The authors are consultants and their website offers a capsule case study that makes for interesting reading [Dead link; their home page is here.]
Going by my own experience, a great deal of wasted effort could be saved by their methods.
I once worked for a company that wasted nine months and big consultant fees brainstorming and refining new growth strategies. The “consensus” altenative was to enter a huge new (to us) market. The problem was that the market had entrenched competitors and slim margins. (But it was huge!)
A majority of the management team kept gravitating to that alternative as a solution for all our growth challenges. It took eight months to bring the real finance professionals into the loop. Once they crunched the numbers, the idea was dead.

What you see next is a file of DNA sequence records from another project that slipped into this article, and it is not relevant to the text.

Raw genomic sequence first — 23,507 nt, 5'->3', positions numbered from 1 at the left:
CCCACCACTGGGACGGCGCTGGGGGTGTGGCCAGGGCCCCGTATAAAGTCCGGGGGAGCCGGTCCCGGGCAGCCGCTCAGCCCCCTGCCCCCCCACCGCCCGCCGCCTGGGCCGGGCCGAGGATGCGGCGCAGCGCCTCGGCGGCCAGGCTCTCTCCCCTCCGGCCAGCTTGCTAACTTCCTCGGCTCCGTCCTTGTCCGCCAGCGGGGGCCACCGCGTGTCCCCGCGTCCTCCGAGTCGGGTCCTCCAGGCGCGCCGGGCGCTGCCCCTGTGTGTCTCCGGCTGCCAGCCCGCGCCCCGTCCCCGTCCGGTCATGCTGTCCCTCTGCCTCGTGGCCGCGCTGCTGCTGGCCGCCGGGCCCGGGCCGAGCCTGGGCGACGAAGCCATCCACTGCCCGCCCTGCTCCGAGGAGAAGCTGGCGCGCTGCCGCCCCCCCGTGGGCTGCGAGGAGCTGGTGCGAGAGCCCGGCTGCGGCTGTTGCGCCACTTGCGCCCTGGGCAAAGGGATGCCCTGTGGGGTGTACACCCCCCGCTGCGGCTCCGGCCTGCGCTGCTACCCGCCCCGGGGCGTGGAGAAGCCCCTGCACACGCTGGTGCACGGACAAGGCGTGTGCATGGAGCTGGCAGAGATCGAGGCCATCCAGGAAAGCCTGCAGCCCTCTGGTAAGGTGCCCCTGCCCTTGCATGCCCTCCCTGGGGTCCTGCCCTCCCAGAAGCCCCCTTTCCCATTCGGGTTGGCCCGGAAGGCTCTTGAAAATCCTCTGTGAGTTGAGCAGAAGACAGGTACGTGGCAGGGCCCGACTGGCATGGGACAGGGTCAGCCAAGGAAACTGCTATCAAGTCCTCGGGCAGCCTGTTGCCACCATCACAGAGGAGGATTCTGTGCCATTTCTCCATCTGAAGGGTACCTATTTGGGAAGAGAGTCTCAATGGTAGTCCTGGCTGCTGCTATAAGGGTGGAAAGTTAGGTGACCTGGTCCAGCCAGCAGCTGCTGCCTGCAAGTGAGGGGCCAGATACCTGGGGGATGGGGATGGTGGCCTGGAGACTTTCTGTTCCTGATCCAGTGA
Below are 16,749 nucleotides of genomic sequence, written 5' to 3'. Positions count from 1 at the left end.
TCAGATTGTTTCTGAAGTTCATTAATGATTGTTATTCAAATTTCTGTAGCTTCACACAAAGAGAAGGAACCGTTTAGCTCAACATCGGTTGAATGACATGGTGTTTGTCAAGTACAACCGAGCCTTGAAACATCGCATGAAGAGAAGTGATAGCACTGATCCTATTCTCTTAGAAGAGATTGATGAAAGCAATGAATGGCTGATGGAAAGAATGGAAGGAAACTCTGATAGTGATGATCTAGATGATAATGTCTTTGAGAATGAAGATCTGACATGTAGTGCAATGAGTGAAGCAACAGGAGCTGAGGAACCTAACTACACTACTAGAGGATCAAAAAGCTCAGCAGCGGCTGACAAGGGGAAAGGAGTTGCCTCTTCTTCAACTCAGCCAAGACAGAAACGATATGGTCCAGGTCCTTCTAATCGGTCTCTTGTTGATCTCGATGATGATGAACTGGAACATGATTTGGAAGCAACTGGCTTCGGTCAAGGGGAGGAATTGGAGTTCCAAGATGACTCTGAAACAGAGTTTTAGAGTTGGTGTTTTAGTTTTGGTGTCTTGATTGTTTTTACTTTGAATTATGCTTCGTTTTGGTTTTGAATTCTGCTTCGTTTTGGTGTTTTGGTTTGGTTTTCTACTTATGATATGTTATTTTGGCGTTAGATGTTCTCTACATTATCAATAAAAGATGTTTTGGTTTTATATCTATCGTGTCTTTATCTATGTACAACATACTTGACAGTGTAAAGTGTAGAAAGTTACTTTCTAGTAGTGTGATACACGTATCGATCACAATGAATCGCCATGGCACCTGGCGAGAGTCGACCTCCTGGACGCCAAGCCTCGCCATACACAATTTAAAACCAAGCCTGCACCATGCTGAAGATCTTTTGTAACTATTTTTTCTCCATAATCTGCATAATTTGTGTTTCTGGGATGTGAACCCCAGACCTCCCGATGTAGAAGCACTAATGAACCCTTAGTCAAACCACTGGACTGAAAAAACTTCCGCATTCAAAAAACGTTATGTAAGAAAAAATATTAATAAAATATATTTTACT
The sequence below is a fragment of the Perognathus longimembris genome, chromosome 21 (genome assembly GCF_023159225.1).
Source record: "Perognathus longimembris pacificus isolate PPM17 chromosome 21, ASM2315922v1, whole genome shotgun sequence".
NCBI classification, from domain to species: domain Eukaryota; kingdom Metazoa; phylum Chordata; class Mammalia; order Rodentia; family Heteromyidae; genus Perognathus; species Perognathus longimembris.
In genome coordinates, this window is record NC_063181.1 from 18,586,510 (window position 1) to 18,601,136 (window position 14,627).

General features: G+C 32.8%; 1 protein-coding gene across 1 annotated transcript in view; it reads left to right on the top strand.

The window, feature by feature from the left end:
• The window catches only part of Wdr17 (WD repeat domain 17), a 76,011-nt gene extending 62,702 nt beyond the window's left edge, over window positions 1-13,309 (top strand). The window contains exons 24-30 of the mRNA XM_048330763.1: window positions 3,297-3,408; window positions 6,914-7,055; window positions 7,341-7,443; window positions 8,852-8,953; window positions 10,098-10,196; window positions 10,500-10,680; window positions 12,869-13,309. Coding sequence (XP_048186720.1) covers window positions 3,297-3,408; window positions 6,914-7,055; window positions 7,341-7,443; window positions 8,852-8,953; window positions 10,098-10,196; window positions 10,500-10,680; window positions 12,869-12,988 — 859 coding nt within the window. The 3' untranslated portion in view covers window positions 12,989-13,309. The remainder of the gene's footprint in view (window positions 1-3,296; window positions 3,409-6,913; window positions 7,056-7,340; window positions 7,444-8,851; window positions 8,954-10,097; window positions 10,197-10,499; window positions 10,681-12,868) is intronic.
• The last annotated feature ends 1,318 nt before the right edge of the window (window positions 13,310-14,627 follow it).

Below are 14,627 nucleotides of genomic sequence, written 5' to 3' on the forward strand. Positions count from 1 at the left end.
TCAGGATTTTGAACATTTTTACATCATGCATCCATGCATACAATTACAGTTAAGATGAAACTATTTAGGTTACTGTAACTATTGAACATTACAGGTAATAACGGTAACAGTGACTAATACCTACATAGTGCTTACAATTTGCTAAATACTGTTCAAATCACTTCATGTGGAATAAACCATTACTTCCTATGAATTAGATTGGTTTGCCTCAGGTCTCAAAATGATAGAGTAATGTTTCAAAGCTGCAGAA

The company wasted two strategic planning cycles because of their dilatory ways. In the first one, the mesmerizing idea of a huge new market kept them from dealing with the root problems in their core markets. The second cycle became a mad scramble to find a way to meet the profit shortfall created when the root problems worsened and the new growth failed to materialize.
MacArthur said that “councils of war breed timidity”. In business, this timidity can hide behind a mask of bold future possibilities. Brainstorming becomes a means to avoid confronting the hard realities of the present.